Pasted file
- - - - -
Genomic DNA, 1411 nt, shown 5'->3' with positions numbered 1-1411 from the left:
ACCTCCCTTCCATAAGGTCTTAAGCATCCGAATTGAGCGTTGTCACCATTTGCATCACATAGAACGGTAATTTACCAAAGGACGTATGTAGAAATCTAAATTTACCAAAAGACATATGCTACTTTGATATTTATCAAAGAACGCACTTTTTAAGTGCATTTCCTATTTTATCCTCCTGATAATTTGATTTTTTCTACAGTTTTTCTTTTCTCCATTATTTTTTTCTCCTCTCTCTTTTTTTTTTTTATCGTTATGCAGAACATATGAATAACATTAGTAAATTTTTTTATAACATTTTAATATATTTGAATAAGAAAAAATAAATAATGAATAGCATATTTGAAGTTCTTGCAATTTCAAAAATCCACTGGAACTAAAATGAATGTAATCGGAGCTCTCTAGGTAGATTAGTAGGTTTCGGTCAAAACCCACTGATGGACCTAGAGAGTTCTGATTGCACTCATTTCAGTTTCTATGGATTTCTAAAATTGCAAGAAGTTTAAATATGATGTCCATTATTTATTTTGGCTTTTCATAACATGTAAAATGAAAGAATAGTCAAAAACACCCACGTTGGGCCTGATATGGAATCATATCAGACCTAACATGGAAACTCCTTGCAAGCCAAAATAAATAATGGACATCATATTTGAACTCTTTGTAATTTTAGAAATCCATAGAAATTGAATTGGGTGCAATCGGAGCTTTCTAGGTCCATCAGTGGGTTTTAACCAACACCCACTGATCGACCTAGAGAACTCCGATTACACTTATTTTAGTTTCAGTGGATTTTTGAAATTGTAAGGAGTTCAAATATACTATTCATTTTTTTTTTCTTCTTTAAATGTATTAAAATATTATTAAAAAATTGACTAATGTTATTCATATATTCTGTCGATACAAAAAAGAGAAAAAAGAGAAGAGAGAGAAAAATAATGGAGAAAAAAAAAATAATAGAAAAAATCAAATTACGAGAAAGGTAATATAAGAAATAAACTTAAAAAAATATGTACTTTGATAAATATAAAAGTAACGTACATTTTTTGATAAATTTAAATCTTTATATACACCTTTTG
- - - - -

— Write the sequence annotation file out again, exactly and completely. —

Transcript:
Genomic DNA, 1411 nt, shown 5'->3' with positions numbered 1-1411 from the left:
ACCTCCCTTCCATAAGGTCTTAAGCATCCGAATTGAGCGTTGTCACCATTTGCATCACATAGAACGGTAATTTACCAAAGGACGTATGTAGAAATCTAAATTTACCAAAAGACATATGCTACTTTGATATTTATCAAAGAACGCACTTTTTAAGTGCATTTCCTATTTTATCCTCCTGATAATTTGATTTTTTCTACAGTTTTTCTTTTCTCCATTATTTTTTTCTCCTCTCTCTTTTTTTTTTTTATCGTTATGCAGAACATATGAATAACATTAGTAAATTTTTTTATAACATTTTAATATATTTGAATAAGAAAAAATAAATAATGAATAGCATATTTGAAGTTCTTGCAATTTCAAAAATCCACTGGAACTAAAATGAATGTAATCGGAGCTCTCTAGGTAGATTAGTAGGTTTCGGTCAAAACCCACTGATGGACCTAGAGAGTTCTGATTGCACTCATTTCAGTTTCTATGGATTTCTAAAATTGCAAGAAGTTTAAATATGATGTCCATTATTTATTTTGGCTTTTCATAACATGTAAAATGAAAGAATAGTCAAAAACACCCACGTTGGGCCTGATATGGAATCATATCAGACCTAACATGGAAACTCCTTGCAAGCCAAAATAAATAATGGACATCATATTTGAACTCTTTGTAATTTTAGAAATCCATAGAAATTGAATTGGGTGCAATCGGAGCTTTCTAGGTCCATCAGTGGGTTTTAACCAACACCCACTGATCGACCTAGAGAACTCCGATTACACTTATTTTAGTTTCAGTGGATTTTTGAAATTGTAAGGAGTTCAAATATACTATTCATTTTTTTTTTCTTCTTTAAATGTATTAAAATATTATTAAAAAATTGACTAATGTTATTCATATATTCTGTCGATACAAAAAAGAGAAAAAAGAGAAGAGAGAGAAAAATAATGGAGAAAAAAAAAATAATAGAAAAAATCAAATTACGAGAAAGGTAATATAAGAAATAAACTTAAAAAAATATGTACTTTGATAAATATAAAAGTAACGTACATTTTTTGATAAATTTAAATCTTTATATACACCTTTTG